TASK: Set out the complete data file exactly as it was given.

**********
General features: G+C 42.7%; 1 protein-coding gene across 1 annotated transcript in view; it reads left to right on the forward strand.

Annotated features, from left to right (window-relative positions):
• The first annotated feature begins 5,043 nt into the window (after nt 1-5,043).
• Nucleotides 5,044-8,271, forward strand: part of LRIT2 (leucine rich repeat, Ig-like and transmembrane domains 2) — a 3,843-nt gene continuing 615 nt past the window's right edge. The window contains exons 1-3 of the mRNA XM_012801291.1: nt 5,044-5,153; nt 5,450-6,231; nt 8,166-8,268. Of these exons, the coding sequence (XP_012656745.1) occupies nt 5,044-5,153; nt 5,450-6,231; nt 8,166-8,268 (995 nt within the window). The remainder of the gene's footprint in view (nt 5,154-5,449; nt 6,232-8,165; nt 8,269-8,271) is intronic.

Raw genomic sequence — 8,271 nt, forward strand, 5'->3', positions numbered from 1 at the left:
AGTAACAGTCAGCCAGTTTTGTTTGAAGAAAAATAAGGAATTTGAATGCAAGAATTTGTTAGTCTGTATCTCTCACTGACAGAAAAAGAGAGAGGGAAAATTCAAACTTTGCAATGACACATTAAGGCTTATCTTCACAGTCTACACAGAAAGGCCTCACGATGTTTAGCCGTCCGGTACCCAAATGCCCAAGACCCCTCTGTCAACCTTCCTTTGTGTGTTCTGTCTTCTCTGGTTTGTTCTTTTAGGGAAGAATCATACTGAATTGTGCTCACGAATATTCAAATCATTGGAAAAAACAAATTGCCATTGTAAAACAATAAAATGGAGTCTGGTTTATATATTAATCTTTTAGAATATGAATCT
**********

General features: G+C 42.7%; 1 protein-coding gene across 1 annotated transcript in view; it reads left to right on the forward strand.

Annotated features, from left to right (window-relative positions):
• The first annotated feature begins 5,043 nt into the window (after nt 1-5,043).
• Nucleotides 5,044-8,271, forward strand: part of LRIT2 (leucine rich repeat, Ig-like and transmembrane domains 2) — a 3,843-nt gene continuing 615 nt past the window's right edge. The window contains exons 1-3 of the mRNA XM_012801291.1: nt 5,044-5,153; nt 5,450-6,231; nt 8,166-8,268. Of these exons, the coding sequence (XP_012656745.1) occupies nt 5,044-5,153; nt 5,450-6,231; nt 8,166-8,268 (995 nt within the window). The remainder of the gene's footprint in view (nt 5,154-5,449; nt 6,232-8,165; nt 8,269-8,271) is intronic.

Raw genomic sequence — 8,271 nt, forward strand, 5'->3', positions numbered from 1 at the left:
AGTAACAGTCAGCCAGTTTTGTTTGAAGAAAAATAAGGAATTTGAATGCAAGAATTTGTTAGTCTGTATCTCTCACTGACAGAAAAAGAGAGAGGGAAAATTCAAACTTTGCAATGACACATTAAGGCTTATCTTCACAGTCTACACAGAAAGGCCTCACGATGTTTAGCCGTCCGGTACCCAAATGCCCAAGACCCCTCTGTCAACCTTCCTTTGTGTGTTCTGTCTTCTCTGGTTTGTTCTTTTAGGGAAGAATCATACTGAATTGTGCTCACGAATATTCAAATCATTGGAAAAAACAAATTGCCATTGTAAAACAATAAAATGGAGTCTGGTTTATATATTAATCTTTTAGAATATGAATCT